The Gaulish language

The Gaulish language was the dialect spoken in the region of Gaul by the Gauls in and around the fifth century BCE, which remained a primary language of communication for the next thousand years until Vulgar Latin took its place. The Gaulish language was one of the forms of Celtic languages of the Continental Celtic branch. The different types of Gaulish dialects include Lepontic, Noric and Galatian. There are more than two hundred words in modern French that are believed to have derived from the Gaulish language spoken during the rule of the Romans.

The text carved on the stones, coins and pottery belonging to the fifth century BCE shows that the earlier form of Gaulish language was written in the Italian alphabet while that written in centuries later used the Greek alphabet. Roman culture had an enormous influence on the Gaulish language during the Roman rule, and in this period the text of the Gaulish language included symbols of the Latin alphabet. The Gaulish language had the heavy influence of Latin during the Romans reign. It was finally replaced by Vulgar Latin in communication by the Gallo-Romans, as writing in Latin was considered comparatively easier. This led to the extinction of the Gaulish language.

The characteristics of the Gaulish language included a specific style of sentence structure in which the words always followed the sequence of subject, then the verb, and then the object. The common feature between Gaulish language and Latin was that of the cases of a noun. Like Latin, the cases of a noun in Gaulish included the accusative case, noun identification (vocative case), one noun affecting other noun (genitive case) and the case in which something is given to the noun (dative case). There are two other cases in Gaulish that include the case in which the noun accomplishes the action of the subject (instrumental case) and the case in which the noun indicates the location.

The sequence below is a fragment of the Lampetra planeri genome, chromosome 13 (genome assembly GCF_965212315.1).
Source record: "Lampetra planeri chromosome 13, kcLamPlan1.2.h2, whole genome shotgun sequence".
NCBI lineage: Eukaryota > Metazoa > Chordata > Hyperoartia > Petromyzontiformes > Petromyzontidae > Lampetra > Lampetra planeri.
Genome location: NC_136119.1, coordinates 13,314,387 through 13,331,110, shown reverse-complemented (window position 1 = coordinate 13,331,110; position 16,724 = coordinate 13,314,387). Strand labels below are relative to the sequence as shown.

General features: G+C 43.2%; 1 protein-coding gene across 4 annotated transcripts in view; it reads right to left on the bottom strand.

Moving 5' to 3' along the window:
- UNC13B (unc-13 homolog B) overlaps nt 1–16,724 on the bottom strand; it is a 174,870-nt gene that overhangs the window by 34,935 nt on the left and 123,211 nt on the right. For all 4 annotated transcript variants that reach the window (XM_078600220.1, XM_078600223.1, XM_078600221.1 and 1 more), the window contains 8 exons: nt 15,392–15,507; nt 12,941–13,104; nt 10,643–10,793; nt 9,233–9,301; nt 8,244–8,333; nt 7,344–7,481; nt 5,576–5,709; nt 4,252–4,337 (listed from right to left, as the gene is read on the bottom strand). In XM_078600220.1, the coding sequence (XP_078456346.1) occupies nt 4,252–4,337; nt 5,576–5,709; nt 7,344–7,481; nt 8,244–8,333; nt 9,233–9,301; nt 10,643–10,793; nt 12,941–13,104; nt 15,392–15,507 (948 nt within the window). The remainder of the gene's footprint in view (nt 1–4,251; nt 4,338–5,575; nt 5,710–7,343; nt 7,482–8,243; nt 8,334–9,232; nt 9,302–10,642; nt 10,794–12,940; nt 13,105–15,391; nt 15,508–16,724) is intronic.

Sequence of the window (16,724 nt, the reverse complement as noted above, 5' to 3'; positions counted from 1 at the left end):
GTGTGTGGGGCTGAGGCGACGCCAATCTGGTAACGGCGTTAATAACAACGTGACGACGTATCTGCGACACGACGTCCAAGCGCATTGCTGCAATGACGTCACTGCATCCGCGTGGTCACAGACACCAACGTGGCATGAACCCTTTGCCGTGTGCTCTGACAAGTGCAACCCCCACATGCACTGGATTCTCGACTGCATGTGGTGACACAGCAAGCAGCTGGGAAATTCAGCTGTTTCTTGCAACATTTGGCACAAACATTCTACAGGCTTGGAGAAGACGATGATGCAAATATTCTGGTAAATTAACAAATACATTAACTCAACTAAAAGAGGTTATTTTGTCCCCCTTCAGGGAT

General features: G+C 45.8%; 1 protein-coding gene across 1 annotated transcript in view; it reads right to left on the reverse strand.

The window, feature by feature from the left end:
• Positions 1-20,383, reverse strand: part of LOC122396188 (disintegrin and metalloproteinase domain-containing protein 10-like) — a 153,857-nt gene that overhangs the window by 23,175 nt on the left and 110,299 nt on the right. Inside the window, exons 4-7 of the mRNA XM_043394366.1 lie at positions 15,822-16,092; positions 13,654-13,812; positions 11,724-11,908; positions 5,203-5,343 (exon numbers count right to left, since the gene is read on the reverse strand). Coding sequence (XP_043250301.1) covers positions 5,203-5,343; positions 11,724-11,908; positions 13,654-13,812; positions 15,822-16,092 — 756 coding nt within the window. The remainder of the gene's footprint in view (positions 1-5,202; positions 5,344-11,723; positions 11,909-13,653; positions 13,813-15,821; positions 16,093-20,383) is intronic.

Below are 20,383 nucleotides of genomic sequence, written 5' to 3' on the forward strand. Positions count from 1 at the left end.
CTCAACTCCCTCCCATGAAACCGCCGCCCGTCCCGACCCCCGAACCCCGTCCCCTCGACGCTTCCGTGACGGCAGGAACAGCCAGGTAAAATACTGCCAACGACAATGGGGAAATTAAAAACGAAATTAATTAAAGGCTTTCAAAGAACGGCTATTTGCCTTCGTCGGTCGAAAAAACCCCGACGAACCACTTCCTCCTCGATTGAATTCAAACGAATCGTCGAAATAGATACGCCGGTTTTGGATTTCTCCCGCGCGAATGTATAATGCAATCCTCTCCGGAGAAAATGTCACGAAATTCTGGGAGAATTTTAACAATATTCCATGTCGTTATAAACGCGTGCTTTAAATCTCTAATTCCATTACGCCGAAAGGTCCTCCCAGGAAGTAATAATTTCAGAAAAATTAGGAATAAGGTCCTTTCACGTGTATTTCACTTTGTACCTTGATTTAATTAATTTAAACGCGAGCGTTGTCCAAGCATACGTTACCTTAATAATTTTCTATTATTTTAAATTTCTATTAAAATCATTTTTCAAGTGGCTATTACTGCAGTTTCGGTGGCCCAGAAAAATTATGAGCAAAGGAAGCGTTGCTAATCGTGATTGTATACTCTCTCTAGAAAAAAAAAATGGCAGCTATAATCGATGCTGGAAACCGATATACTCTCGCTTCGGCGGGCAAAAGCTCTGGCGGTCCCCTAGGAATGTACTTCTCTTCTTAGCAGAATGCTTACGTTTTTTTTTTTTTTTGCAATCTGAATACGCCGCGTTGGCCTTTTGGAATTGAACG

The Gaulish language had two types of vowels: short and long vowels. The short vowels included a, e, i, o and u, just like the vowels in modern English. The long vowels are the same as short vowels, but each one has a bar over it (for example- ā) to show that it is held. Apart from these vowels, there are w and y serve as semivowels. Along with the vowels, the Gaulish language has diphthongs like ai, ei, oi, au, eu and ou. Diphthongs in Gaulish were modified along the years as the language was influenced periodically by Latin. Some of the diphthongs were converted into long vowels during the days of the Roman Empire.

 






[recaptcha]




No Free Email Accounts


[recaptcha]